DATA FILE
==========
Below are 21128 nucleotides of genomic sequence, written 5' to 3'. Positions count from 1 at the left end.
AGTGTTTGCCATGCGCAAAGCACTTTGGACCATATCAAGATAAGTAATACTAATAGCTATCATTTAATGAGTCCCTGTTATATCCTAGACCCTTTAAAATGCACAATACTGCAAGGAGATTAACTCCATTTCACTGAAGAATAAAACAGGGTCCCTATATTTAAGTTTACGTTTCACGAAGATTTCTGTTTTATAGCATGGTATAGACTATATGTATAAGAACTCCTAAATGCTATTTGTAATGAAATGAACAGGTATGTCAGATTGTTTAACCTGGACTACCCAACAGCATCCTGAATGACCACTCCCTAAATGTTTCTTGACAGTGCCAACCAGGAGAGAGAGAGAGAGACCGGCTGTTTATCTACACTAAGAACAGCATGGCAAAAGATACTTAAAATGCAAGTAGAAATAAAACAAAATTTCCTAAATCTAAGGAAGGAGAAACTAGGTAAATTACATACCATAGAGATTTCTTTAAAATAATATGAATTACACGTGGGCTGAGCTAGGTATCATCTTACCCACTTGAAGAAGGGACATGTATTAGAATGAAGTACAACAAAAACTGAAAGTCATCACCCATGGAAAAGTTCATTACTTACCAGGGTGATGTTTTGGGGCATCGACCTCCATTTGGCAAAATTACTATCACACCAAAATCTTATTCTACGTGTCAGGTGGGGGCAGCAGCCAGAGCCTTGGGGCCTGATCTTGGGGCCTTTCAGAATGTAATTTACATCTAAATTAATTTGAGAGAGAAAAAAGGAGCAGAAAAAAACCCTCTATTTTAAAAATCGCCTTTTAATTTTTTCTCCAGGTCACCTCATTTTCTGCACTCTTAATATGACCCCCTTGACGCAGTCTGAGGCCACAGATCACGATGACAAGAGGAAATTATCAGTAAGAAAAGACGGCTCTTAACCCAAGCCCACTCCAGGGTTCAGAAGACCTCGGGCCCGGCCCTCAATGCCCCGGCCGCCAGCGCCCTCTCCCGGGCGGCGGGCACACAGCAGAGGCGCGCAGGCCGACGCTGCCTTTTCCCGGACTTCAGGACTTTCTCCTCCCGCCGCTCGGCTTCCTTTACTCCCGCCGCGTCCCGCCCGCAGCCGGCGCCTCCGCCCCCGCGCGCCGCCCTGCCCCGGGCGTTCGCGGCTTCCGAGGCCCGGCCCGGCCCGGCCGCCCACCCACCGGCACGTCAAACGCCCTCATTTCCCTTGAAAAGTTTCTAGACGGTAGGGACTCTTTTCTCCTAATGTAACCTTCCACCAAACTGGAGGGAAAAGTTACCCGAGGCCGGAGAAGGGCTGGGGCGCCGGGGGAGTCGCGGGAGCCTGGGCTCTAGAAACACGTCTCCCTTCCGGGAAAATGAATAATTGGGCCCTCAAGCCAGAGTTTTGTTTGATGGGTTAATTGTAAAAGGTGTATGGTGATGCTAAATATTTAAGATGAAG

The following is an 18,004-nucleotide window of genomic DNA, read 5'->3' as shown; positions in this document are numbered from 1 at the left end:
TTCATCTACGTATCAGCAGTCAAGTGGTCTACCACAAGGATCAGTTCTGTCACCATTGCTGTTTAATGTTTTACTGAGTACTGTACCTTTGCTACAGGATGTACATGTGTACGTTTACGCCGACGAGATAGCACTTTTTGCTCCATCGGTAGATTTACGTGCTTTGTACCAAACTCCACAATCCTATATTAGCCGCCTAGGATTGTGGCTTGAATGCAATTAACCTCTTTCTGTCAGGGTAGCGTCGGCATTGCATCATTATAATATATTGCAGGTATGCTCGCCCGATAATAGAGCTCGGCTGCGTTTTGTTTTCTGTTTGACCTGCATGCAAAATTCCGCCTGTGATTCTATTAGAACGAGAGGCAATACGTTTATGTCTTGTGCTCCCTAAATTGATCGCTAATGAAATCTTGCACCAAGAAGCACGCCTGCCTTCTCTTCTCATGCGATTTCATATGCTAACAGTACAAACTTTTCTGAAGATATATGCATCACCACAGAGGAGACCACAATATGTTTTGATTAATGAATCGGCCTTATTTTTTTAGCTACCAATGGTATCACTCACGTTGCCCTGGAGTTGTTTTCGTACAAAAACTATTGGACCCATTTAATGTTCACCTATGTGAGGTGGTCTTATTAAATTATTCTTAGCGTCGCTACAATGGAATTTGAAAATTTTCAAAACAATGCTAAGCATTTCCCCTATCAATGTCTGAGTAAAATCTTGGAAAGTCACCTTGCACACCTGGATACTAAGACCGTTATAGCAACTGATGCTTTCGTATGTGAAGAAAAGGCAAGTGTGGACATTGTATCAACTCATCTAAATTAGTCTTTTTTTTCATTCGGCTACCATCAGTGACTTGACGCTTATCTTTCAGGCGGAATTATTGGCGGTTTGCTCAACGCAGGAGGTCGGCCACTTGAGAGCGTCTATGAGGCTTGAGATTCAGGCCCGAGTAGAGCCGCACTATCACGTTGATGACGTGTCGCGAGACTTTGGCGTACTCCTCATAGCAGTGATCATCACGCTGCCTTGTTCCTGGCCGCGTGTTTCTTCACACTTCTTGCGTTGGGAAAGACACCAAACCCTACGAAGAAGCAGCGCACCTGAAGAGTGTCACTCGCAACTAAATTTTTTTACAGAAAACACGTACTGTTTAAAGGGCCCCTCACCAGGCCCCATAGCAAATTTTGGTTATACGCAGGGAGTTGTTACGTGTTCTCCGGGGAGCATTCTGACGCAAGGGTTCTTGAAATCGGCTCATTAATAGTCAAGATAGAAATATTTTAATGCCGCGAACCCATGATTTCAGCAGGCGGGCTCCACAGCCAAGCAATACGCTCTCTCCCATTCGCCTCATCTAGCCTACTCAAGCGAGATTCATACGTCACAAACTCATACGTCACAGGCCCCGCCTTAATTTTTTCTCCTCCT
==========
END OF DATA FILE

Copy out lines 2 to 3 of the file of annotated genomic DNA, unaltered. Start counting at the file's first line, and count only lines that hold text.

AGTGTTTGCCATGCGCAAAGCACTTTGGACCATATCAAGATAAGTAATACTAATAGCTATCATTTAATGAGTCCCTGTTATATCCTAGACCCTTTAAAATGCACAATACTGCAAGGAGATTAACTCCATTTCACTGAAGAATAAAACAGGGTCCCTATATTTAAGTTTACGTTTCACGAAGATTTCTGTTTTATAGCATGGTATAGACTATATGTATAAGAACTCCTAAATGCTATTTGTAATGAAATGAACAGGTATGTCAGATTGTTTAACCTGGACTACCCAACAGCATCCTGAATGACCACTCCCTAAATGTTTCTTGACAGTGCCAACCAGGAGAGAGAGAGAGAGACCGGCTGTTTATCTACACTAAGAACAGCATGGCAAAAGATACTTAAAATGCAAGTAGAAATAAAACAAAATTTCCTAAATCTAAGGAAGGAGAAACTAGGTAAATTACATACCATAGAGATTTCTTTAAAATAATATGAATTACACGTGGGCTGAGCTAGGTATCATCTTACCCACTTGAAGAAGGGACATGTATTAGAATGAAGTACAACAAAAACTGAAAGTCATCACCCATGGAAAAGTTCATTACTTACCAGGGTGATGTTTTGGGGCATCGACCTCCATTTGGCAAAATTACTATCACACCAAAATCTTATTCTACGTGTCAGGTGGGGGCAGCAGCCAGAGCCTTGGGGCCTGATCTTGGGGCCTTTCAGAATGTAATTTACATCTAAATTAATTTGAGAGAGAAAAAAGGAGCAGAAAAAAACCCTCTATTTTAAAAATCGCCTTTTAATTTTTTCTCCAGGTCACCTCATTTTCTGCACTCTTAATATGACCCCCTTGACGCAGTCTGAGGCCACAGATCACGATGACAAGAGGAAATTATCAGTAAGAAAAGACGGCTCTTAACCCAAGCCCACTCCAGGGTTCAGAAGACCTCGGGCCCGGCCCTCAATGCCCCGGCCGCCAGCGCCCTCTCCCGGGCGGCGGGCACACAGCAGAGGCGCGCAGGCCGACGCTGCCTTTTCCCGGACTTCAGGACTTTCTCCTCCCGCCGCTCGGCTTCCTTTACTCCCGCCGCGTCCCGCCCGCAGCCGGCGCCTCCGCCCCCGCGCGCCGCCCTGCCCCGGGCGTTCGCGGCTTCCGAGGCCCGGCCCGGCCCGGCCGCCCACCCACCGGCACGTCAAACGCCCTCATTTCCCTTGAAAAGTTTCTAGACGGTAGGGACTCTTTTCTCCTAATGTAACCTTCCACCAAACTGGAGGGAAAAGTTACCCGAGGCCGGAGAAGGGCTGGGGCGCCGGGGGAGTCGCGGGAGCCTGGGCTCTAGAAACACGTCTCCCTTCCGGGAAAATGAATAATTGGGCCCTCAAGCCAGAGTTTTGTTTGATGGGTTAATTGTAAAAGGTGTATGGTGATGCTAAATATTTAAGATGAAG

The following is an 18,004-nucleotide window of genomic DNA, read 5'->3' as shown; positions in this document are numbered from 1 at the left end: